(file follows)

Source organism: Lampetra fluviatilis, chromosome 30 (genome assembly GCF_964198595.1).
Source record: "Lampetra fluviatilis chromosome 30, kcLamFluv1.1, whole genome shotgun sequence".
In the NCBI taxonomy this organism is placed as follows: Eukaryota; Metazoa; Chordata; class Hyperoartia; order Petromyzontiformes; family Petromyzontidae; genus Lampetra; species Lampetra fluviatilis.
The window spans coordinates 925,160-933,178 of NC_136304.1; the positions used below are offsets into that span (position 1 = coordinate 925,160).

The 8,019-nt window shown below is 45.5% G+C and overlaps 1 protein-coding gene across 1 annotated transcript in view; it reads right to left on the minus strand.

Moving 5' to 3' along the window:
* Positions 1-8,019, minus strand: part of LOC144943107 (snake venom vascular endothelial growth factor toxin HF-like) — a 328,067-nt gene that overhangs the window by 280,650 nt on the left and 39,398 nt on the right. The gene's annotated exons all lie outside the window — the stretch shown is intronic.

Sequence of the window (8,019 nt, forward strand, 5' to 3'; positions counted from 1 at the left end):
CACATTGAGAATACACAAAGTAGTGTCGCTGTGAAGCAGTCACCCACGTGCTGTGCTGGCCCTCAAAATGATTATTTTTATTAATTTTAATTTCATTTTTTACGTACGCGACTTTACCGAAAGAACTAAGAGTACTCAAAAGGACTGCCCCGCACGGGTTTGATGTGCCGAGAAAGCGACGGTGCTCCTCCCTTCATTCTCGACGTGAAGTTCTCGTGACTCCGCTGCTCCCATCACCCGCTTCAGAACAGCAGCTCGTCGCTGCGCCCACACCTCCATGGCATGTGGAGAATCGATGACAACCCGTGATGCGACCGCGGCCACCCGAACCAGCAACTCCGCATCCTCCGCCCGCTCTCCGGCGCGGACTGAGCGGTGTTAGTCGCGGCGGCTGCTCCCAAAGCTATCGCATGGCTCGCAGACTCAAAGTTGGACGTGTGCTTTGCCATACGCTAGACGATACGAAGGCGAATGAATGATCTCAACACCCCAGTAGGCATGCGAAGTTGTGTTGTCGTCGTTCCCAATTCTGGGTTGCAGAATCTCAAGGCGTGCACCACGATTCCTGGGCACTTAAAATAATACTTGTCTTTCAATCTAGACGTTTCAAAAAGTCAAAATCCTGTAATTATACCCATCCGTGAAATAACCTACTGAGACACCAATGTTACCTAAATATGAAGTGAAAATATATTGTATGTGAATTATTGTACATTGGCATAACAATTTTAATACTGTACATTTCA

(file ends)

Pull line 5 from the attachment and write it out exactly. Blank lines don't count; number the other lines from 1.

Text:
The 8,019-nt window shown below is 45.5% G+C and overlaps 1 protein-coding gene across 1 annotated transcript in view; it reads right to left on the minus strand.